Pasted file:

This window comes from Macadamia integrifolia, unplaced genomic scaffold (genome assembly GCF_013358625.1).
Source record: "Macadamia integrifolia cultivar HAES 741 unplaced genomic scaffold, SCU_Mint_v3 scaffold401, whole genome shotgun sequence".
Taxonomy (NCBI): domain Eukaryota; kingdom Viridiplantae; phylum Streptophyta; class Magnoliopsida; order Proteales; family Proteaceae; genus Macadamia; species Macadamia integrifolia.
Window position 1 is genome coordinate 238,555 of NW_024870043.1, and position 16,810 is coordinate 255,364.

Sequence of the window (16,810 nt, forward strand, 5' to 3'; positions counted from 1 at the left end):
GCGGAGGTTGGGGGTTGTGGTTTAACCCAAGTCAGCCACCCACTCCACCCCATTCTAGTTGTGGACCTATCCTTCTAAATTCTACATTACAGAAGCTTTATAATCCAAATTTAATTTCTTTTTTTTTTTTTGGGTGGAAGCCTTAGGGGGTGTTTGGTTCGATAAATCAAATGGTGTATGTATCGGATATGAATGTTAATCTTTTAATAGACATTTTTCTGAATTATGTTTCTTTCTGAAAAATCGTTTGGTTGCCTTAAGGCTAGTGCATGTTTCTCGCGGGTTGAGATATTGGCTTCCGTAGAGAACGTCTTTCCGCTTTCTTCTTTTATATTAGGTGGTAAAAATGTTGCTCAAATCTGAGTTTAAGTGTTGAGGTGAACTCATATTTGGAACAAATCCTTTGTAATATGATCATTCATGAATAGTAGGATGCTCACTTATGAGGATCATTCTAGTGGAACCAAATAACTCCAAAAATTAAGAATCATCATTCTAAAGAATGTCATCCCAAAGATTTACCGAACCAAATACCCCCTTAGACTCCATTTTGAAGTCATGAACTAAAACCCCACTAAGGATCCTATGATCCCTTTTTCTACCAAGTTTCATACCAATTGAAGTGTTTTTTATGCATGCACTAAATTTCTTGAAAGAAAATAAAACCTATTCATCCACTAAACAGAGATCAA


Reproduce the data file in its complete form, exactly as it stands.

This window comes from Macadamia integrifolia, unplaced genomic scaffold (genome assembly GCF_013358625.1).
Source record: "Macadamia integrifolia cultivar HAES 741 unplaced genomic scaffold, SCU_Mint_v3 scaffold401, whole genome shotgun sequence".
Taxonomy (NCBI): domain Eukaryota; kingdom Viridiplantae; phylum Streptophyta; class Magnoliopsida; order Proteales; family Proteaceae; genus Macadamia; species Macadamia integrifolia.
Window position 1 is genome coordinate 238,555 of NW_024870043.1, and position 16,810 is coordinate 255,364.

Sequence of the window (16,810 nt, forward strand, 5' to 3'; positions counted from 1 at the left end):
GCGGAGGTTGGGGGTTGTGGTTTAACCCAAGTCAGCCACCCACTCCACCCCATTCTAGTTGTGGACCTATCCTTCTAAATTCTACATTACAGAAGCTTTATAATCCAAATTTAATTTCTTTTTTTTTTTTTGGGTGGAAGCCTTAGGGGGTGTTTGGTTCGATAAATCAAATGGTGTATGTATCGGATATGAATGTTAATCTTTTAATAGACATTTTTCTGAATTATGTTTCTTTCTGAAAAATCGTTTGGTTGCCTTAAGGCTAGTGCATGTTTCTCGCGGGTTGAGATATTGGCTTCCGTAGAGAACGTCTTTCCGCTTTCTTCTTTTATATTAGGTGGTAAAAATGTTGCTCAAATCTGAGTTTAAGTGTTGAGGTGAACTCATATTTGGAACAAATCCTTTGTAATATGATCATTCATGAATAGTAGGATGCTCACTTATGAGGATCATTCTAGTGGAACCAAATAACTCCAAAAATTAAGAATCATCATTCTAAAGAATGTCATCCCAAAGATTTACCGAACCAAATACCCCCTTAGACTCCATTTTGAAGTCATGAACTAAAACCCCACTAAGGATCCTATGATCCCTTTTTCTACCAAGTTTCATACCAATTGAAGTGTTTTTTATGCATGCACTAAATTTCTTGAAAGAAAATAAAACCTATTCATCCACTAAACAGAGATCAA